In my opinion, theory is the gateway to real world music. Don’t get me wrong: you can play music without knowing hardly any theory if all you want to do is replicate classical music, and inexplicably, that is what often happens. However, if you want to be functional in the real world of music in situations like church, theory is ultra important.
To illustrate my point, would it make much sense to only teach young chefs to cook from recipes? Chefs cannot rely on recipes. They have to understand how ingredients work together so they can create their own recipes. Exactly the same is true of music. Theory is the science of how music elements fit together.
It is a shame that theory is so often neglected in the early years of music education and many students pay a high price for that later on. I have heard from hundreds of parents bemoaning the fact that they have children who are skilled at replicating Beethoven but fall apart in church in front of a simple hymn. In fact, I have heard from hundreds of adult musicians who now are looking for the theory from me that they should have gotten decades earlier.
As I have announced, in 2017, we are starting an online Theory Prep course geared at students wanting to go to college for music. It will be taught by Faye Lopez. I asked her some questions about her theory background and teaching and what she wants to do with the class.
Tell me about what you teach now at a college level.
I currently teach classical piano lessons (to majors, minors, and non-majors), hymn improvisation lessons, and Rudiments of Music—a required theory class for approximately 35-40% of our incoming Theory I students, based on testing. In the past, I have also taught Graduate Theory Review, and Sightsinging (I taught over 50 sections of that class!)
(Trivia: I’ve been called the “theory mom” at times, because of the relationships that have been built through this kind of training.)
How have the students you have worked with changed over the years? What are strengths and weaknesses of them compared to the students of the past.
One thing that I love to do is to take theory concepts and to try to make them understandable to students. This has happened in numerous ways through work with students in lessons and theory classes, and also in one-on-one extra help. I try to show the connection between the music they want to make and the needed understanding of the basics of music theory.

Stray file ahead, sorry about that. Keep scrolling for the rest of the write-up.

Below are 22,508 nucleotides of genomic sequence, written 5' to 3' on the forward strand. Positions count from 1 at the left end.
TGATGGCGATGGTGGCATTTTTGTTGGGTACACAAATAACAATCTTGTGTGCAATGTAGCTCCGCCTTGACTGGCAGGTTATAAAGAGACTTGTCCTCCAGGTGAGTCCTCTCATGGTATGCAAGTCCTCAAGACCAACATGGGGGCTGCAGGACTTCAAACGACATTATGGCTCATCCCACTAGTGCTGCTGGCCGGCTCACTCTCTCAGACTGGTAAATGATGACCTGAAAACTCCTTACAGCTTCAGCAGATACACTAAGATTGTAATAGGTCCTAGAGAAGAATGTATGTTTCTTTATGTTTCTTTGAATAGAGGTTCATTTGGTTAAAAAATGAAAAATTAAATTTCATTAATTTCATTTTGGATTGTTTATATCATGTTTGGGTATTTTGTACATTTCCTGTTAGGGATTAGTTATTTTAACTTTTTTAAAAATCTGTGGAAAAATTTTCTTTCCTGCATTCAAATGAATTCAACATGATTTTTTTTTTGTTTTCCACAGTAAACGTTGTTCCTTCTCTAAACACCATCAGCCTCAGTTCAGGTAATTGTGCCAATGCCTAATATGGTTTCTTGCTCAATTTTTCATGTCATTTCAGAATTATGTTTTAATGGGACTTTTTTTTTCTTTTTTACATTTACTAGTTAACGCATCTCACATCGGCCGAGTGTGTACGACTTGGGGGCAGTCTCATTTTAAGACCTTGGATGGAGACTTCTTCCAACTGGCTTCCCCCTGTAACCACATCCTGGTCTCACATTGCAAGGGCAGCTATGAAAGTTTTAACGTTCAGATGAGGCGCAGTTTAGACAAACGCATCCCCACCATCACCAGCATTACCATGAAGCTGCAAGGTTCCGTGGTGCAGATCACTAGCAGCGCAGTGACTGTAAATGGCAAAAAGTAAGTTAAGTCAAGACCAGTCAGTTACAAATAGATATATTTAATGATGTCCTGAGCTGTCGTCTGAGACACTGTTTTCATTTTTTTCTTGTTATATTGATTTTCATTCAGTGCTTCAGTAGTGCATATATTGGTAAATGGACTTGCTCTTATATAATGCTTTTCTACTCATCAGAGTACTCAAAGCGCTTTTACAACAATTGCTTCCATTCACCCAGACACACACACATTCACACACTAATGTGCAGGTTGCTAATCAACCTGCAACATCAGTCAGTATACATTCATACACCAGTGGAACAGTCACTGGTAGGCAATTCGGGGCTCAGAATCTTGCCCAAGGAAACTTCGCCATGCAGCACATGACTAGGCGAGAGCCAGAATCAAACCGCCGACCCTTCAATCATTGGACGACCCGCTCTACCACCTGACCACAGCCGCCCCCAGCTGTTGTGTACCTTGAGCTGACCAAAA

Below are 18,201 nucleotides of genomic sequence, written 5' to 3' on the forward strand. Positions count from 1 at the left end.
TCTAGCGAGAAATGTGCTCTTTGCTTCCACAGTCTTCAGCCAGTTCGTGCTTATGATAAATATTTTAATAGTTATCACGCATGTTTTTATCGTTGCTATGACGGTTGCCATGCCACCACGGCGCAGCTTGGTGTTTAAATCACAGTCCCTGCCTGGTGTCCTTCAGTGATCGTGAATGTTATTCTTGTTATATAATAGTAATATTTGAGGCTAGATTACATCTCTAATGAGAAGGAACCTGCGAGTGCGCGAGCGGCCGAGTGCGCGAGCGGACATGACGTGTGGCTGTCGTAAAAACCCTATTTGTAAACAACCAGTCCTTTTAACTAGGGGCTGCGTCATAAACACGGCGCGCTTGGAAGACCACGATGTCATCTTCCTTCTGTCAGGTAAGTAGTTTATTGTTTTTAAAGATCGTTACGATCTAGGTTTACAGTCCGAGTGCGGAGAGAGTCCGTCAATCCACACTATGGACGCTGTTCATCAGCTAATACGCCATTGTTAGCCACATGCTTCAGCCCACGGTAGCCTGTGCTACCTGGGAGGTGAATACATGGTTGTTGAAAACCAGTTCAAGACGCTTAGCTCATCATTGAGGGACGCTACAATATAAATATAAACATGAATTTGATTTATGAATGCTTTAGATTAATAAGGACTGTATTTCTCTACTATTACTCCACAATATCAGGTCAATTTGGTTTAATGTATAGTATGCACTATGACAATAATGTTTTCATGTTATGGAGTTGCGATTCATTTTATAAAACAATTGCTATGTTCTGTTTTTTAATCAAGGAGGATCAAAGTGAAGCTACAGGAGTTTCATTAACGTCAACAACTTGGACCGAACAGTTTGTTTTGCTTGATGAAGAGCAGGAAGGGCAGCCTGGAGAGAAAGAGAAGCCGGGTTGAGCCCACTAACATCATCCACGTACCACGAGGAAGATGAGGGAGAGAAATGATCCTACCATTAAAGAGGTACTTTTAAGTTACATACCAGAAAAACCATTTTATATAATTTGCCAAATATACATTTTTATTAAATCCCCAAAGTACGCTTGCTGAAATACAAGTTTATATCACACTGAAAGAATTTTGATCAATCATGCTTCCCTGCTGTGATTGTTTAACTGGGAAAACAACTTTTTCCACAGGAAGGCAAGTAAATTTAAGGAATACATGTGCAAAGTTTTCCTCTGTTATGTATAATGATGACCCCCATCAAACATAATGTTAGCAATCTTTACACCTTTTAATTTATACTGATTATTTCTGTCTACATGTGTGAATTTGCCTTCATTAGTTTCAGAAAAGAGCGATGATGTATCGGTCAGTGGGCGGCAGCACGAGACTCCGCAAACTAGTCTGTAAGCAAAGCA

So many students have learned to comprehend the basics over the time I have taught, and show gratitude for the time we’ve had together. One thing that is important is to sit at a keyboard and actually experience what we teach about. Even in an online class, I think this keyboard time is valuable.
I have taught piano for several decades, and have taught these courses on the college level for 15 years. One trend I see is less emphasis on music theory in school music than there used to be. (Also for a variety of reasons, some homeschoolers don’t have good opportunities to prepare in this field.) It seems that many music lesson teachers avoid music theory training because they feel insecure in teaching it.
What are the biggest weaknesses that you see in incoming students that want to be music majors? How can parents adjust to counteract that?
Based on national studies and journal articles, the weaknesses I see with incoming students are found nationwide, even at some very renowned music schools. Many schools have classes such as I teach, to bring incoming freshmen up to our level of expectation.
It would be wonderful if parents could nurture opportunities for this kind of training before a student gets to college. Students need to thoroughly know their note names (quickly), key signatures, rhythms, scales, and have a good introduction to intervals and chords, as well as ear training.
Another interesting observation is that students who are challenged in math and in reasoning skills often need extra nurture in music theory.
What are your goals with the Theory Prep course you will be teaching next semester?
I would like to take the areas I just named and go through a methodical training process with the students, and make it very enjoyable. (Students regularly tell me that this kind of study in the class I teach at school is their favorite class, even though it is an extra class that some of their peers are not required to take! I consider that a high compliment.)
We will be using a fine textbook that is thorough, yet engaging.
I want to offer some extra time online at the end of each class, for students to interact with specific questions. I will also try to assess where particular strengths and weaknesses of students lie.
It is a wonderful journey in music, to open up understanding of music theory—not as a dry, dusty list of facts—but as a vehicle to help students become better musicians.
This may also help some students find out early if they are prepared to major in music in college. We will be candid in this kind of assessment, and outline steps to help with success in the future. The smaller class size will enable us to do this.
If you are interested in this class, read here for more information. If you are not sure if you or your child needs help in this area, we have an assessment test that we will give you. Please note that you do not need to be a high school student to take the class. We will welcome musicians of any age that just want to learn more about music.